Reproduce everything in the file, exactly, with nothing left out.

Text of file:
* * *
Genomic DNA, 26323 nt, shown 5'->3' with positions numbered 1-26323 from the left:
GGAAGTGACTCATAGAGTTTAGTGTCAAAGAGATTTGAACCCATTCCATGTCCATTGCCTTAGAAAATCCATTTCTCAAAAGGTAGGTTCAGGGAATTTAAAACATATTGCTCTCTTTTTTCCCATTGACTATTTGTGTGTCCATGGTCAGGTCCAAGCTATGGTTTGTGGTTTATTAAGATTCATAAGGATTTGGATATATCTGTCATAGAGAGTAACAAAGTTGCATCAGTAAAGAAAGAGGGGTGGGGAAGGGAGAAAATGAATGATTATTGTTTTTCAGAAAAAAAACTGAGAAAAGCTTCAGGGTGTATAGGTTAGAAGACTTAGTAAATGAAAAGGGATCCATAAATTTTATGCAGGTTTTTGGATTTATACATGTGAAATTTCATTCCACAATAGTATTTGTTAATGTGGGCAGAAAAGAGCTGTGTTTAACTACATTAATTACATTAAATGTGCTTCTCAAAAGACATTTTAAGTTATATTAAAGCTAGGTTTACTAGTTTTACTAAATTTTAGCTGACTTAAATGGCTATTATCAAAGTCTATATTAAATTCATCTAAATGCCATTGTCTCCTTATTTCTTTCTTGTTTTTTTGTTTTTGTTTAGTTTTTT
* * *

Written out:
Genomic DNA, 26323 nt, shown 5'->3' with positions numbered 1-26323 from the left:
GGAAGTGACTCATAGAGTTTAGTGTCAAAGAGATTTGAACCCATTCCATGTCCATTGCCTTAGAAAATCCATTTCTCAAAAGGTAGGTTCAGGGAATTTAAAACATATTGCTCTCTTTTTTCCCATTGACTATTTGTGTGTCCATGGTCAGGTCCAAGCTATGGTTTGTGGTTTATTAAGATTCATAAGGATTTGGATATATCTGTCATAGAGAGTAACAAAGTTGCATCAGTAAAGAAAGAGGGGTGGGGAAGGGAGAAAATGAATGATTATTGTTTTTCAGAAAAAAAACTGAGAAAAGCTTCAGGGTGTATAGGTTAGAAGACTTAGTAAATGAAAAGGGATCCATAAATTTTATGCAGGTTTTTGGATTTATACATGTGAAATTTCATTCCACAATAGTATTTGTTAATGTGGGCAGAAAAGAGCTGTGTTTAACTACATTAATTACATTAAATGTGCTTCTCAAAAGACATTTTAAGTTATATTAAAGCTAGGTTTACTAGTTTTACTAAATTTTAGCTGACTTAAATGGCTATTATCAAAGTCTATATTAAATTCATCTAAATGCCATTGTCTCCTTATTTCTTTCTTGTTTTTTTGTTTTTGTTTAGTTTTTT